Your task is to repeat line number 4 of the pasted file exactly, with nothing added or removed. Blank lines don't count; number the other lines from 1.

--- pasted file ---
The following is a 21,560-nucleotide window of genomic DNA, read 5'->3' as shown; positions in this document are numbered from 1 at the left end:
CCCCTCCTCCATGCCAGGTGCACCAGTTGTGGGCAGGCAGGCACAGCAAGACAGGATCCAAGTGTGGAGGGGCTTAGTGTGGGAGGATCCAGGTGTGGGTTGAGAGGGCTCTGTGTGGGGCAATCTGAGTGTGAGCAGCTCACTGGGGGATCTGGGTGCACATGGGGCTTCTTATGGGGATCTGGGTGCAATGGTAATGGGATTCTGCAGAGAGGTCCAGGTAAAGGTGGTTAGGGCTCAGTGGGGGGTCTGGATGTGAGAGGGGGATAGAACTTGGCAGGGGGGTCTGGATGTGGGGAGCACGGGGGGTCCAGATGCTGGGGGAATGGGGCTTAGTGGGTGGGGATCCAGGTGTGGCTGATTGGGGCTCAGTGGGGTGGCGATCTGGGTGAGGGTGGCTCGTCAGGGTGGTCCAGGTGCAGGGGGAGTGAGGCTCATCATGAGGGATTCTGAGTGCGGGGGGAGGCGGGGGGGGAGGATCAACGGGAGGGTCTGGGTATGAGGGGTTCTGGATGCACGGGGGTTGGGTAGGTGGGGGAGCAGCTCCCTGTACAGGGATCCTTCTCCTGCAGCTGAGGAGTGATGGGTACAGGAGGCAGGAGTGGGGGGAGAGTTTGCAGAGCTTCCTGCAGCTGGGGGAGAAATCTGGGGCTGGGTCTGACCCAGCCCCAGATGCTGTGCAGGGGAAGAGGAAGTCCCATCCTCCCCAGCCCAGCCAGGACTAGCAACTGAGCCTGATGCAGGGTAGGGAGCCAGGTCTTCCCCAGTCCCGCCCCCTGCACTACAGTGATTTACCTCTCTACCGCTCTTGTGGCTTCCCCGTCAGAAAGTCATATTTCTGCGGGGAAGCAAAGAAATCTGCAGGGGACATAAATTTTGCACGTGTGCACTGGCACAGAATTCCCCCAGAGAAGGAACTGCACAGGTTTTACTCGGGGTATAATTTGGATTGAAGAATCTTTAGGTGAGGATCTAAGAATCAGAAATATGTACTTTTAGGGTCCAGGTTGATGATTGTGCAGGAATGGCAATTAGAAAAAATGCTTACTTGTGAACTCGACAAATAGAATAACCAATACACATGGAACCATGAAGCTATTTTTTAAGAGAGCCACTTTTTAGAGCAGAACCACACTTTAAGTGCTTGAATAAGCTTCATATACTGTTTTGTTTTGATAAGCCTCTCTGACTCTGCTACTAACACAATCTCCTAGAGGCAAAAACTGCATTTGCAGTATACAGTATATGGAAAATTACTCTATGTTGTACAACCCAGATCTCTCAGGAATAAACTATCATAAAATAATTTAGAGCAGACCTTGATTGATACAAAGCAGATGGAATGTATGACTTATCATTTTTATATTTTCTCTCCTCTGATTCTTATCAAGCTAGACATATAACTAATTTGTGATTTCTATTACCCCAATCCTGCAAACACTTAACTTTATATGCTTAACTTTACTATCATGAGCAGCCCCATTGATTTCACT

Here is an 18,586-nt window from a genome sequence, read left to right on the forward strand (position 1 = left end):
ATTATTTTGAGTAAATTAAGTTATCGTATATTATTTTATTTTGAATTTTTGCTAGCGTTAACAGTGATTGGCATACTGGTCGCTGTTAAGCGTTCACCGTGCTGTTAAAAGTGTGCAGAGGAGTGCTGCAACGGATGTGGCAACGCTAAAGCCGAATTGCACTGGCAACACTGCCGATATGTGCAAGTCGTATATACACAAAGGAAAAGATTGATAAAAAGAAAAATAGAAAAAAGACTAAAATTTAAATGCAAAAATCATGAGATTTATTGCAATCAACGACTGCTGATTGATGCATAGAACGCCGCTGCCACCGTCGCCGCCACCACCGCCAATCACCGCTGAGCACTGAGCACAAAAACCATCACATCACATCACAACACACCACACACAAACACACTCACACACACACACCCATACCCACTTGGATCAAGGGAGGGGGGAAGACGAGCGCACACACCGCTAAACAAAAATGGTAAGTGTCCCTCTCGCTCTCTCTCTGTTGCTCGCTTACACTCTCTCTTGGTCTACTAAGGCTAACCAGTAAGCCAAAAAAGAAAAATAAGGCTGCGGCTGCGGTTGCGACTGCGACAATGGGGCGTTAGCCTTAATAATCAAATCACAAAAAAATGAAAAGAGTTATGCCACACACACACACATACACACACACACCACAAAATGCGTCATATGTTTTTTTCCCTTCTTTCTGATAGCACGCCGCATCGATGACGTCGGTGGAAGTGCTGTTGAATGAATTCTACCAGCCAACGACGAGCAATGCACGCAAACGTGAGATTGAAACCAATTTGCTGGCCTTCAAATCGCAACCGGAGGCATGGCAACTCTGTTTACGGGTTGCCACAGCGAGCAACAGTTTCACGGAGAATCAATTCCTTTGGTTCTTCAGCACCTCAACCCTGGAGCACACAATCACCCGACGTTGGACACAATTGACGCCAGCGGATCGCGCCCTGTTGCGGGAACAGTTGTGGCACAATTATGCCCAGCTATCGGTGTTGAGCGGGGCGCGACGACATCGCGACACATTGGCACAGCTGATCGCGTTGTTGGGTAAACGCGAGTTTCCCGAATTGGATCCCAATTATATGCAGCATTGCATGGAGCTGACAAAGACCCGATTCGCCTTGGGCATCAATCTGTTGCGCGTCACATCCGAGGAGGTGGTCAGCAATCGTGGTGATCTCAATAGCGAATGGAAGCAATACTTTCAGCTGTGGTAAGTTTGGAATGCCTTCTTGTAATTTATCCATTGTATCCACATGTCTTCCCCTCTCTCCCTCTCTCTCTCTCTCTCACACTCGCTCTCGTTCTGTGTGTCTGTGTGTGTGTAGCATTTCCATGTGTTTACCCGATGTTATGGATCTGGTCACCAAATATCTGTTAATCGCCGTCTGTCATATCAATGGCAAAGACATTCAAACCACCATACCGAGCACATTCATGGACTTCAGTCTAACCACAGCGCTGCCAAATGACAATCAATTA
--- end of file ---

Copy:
ATTATTTTGAGTAAATTAAGTTATCGTATATTATTTTATTTTGAATTTTTGCTAGCGTTAACAGTGATTGGCATACTGGTCGCTGTTAAGCGTTCACCGTGCTGTTAAAAGTGTGCAGAGGAGTGCTGCAACGGATGTGGCAACGCTAAAGCCGAATTGCACTGGCAACACTGCCGATATGTGCAAGTCGTATATACACAAAGGAAAAGATTGATAAAAAGAAAAATAGAAAAAAGACTAAAATTTAAATGCAAAAATCATGAGATTTATTGCAATCAACGACTGCTGATTGATGCATAGAACGCCGCTGCCACCGTCGCCGCCACCACCGCCAATCACCGCTGAGCACTGAGCACAAAAACCATCACATCACATCACAACACACCACACACAAACACACTCACACACACACACCCATACCCACTTGGATCAAGGGAGGGGGGAAGACGAGCGCACACACCGCTAAACAAAAATGGTAAGTGTCCCTCTCGCTCTCTCTCTGTTGCTCGCTTACACTCTCTCTTGGTCTACTAAGGCTAACCAGTAAGCCAAAAAAGAAAAATAAGGCTGCGGCTGCGGTTGCGACTGCGACAATGGGGCGTTAGCCTTAATAATCAAATCACAAAAAAATGAAAAGAGTTATGCCACACACACACACATACACACACACACCACAAAATGCGTCATATGTTTTTTTCCCTTCTTTCTGATAGCACGCCGCATCGATGACGTCGGTGGAAGTGCTGTTGAATGAATTCTACCAGCCAACGACGAGCAATGCACGCAAACGTGAGATTGAAACCAATTTGCTGGCCTTCAAATCGCAACCGGAGGCATGGCAACTCTGTTTACGGGTTGCCACAGCGAGCAACAGTTTCACGGAGAATCAATTCCTTTGGTTCTTCAGCACCTCAACCCTGGAGCACACAATCACCCGACGTTGGACACAATTGACGCCAGCGGATCGCGCCCTGTTGCGGGAACAGTTGTGGCACAATTATGCCCAGCTATCGGTGTTGAGCGGGGCGCGACGACATCGCGACACATTGGCACAGCTGATCGCGTTGTTGGGTAAACGCGAGTTTCCCGAATTGGATCCCAATTATATGCAGCATTGCATGGAGCTGACAAAGACCCGATTCGCCTTGGGCATCAATCTGTTGCGCGTCACATCCGAGGAGGTGGTCAGCAATCGTGGTGATCTCAATAGCGAATGGAAGCAATACTTTCAGCTGTGGTAAGTTTGGAATGCCTTCTTGTAATTTATCCATTGTATCCACATGTCTTCCCCTCTCTCCCTCTCTCTCTCTCTCTCACACTCGCTCTCGTTCTGTGTGTCTGTGTGTGTGTAGCATTTCCATGTGTTTACCCGATGTTATGGATCTGGTCACCAAATATCTGTTAATCGCCGTCTGTCATATCAATGGCAAAGACATTCAAACCACCATACCGAGCACATTCATGGACTTCAGTCTAACCACAGCGCTGCCAAATGACAATCAATTA